BUFFALO, New York – The first member of the so-called "Lackawanna Six" to plead guilty to attending an Al Qaeda training camp has been moved from prison to a halfway house in Detroit.
Faysal Galab, 32, was transferred from the Terre Haute Federal Correctional Complex on April 29, U.S. Bureau of Prisons spokeswoman Felicia Ponce said Tuesday.
Details about his new custody situation were unavailable. Ponce referred questions to the Community Corrections Office in Detroit, where two telephone messages were not returned.
Galab will be under the supervision of that office until Oct. 18, Ponce said.
Galab was among a group of young Yemeni-Americans from Lackawanna, near Buffalo, arrested in September 2002 for attending Usama bin Laden's al-Farooq camp in Afghanistan in the spring of 2001.
He pleaded guilty in January 2003 to conducting financial transactions with a designated terrorist organization and was sentenced in December of that year to seven years in prison.
Guilty pleas from five co-defendants followed. Yahya Goba, Sahim Alwan, Shafal Mosed, Yasein Taher and Mukhtar al-Bakri remain in prison on charges of providing material support to a terrorist organization.
A seventh Lackawanna man believed to have attended the camp with the group, Jaber Elbaneh, remains at large as one of the FBI's most wanted terrorism suspects and is believed to be at large in Yemen.
For being the first in the group to plead guilty, Galab received the lightest sentence of the men. The others were sentenced to between eight and 10 years in prison.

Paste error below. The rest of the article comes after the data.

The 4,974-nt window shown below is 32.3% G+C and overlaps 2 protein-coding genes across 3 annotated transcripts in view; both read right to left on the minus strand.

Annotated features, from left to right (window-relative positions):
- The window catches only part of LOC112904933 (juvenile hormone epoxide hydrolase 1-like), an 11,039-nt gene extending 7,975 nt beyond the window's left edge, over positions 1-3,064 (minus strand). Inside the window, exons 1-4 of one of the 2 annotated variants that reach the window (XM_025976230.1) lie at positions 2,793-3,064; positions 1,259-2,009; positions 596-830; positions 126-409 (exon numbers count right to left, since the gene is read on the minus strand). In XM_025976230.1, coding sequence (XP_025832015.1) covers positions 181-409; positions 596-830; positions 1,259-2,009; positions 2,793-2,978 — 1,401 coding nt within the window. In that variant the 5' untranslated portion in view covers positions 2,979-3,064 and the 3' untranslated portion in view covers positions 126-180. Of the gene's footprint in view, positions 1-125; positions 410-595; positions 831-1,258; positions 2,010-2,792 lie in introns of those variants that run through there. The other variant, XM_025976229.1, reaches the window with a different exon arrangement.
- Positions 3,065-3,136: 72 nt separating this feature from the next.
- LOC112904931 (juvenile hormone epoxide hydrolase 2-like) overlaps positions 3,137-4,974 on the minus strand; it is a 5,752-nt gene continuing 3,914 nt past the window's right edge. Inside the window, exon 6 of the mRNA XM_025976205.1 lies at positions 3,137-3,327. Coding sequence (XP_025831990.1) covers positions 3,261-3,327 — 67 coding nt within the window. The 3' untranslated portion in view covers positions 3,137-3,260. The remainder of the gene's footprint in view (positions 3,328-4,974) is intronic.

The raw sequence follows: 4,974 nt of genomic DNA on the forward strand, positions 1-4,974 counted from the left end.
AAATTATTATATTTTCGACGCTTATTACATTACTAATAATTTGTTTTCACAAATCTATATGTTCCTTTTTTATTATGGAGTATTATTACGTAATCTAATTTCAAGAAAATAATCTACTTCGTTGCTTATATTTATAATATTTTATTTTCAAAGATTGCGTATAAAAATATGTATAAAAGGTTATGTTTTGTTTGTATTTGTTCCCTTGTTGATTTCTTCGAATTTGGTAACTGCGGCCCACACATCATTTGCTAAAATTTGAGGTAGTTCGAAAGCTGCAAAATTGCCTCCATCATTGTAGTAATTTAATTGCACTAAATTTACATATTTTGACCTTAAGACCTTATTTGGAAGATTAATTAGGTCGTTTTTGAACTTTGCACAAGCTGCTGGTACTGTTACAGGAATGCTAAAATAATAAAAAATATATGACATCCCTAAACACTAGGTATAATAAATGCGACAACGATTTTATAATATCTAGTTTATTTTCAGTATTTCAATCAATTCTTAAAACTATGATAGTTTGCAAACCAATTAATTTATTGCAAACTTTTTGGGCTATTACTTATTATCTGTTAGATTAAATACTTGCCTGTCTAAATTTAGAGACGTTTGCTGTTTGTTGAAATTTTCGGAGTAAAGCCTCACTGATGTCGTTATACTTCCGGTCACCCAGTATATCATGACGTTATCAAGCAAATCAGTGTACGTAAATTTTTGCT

Assistant U.S. Attorney William Hochul, the lead prosecutor, said Tuesday that Galab fulfilled an obligation contained in his plea deal to cooperate with the government in terrorism investigations.
Court documents indicate Galab described how Al Qaeda members went about transporting trainees from their home countries to the camps, and how they concealed recruits' identity, put them up in guest houses and used cover stories to protect Al Qaeda training procedures.
After arriving at the camp in April 2001, Galab and other recruits were taught how to use handguns, military rifles and a rocket-propelled grenade launcher. They wore uniforms and filled in on guard duty. At one point during Galab's two-month stay, bin Laden arrived and spoke about attacking America, according to Galab's plea agreement.
Authorities have not said that he or the others knew about the Sept. 11, 2001, terrorist attacks on the United States that occurred months after their return to Lackawanna.
A telephone message was left with attorney Joseph LaTona, who represented Galab after his arrest. A woman answering the phone at Galab's old address said she believed a reporter had the wrong number.
The arrest of the group, which came to be known as the Lackawanna Six, shocked the Yemeni-American neighborhood where the men grew up, attended high school and had strong family ties.
Galab was married and had three children at the time of his sentencing. Before his arrest, he worked as an automobile wholesaler and was a part owner of a gas station in Lackawanna.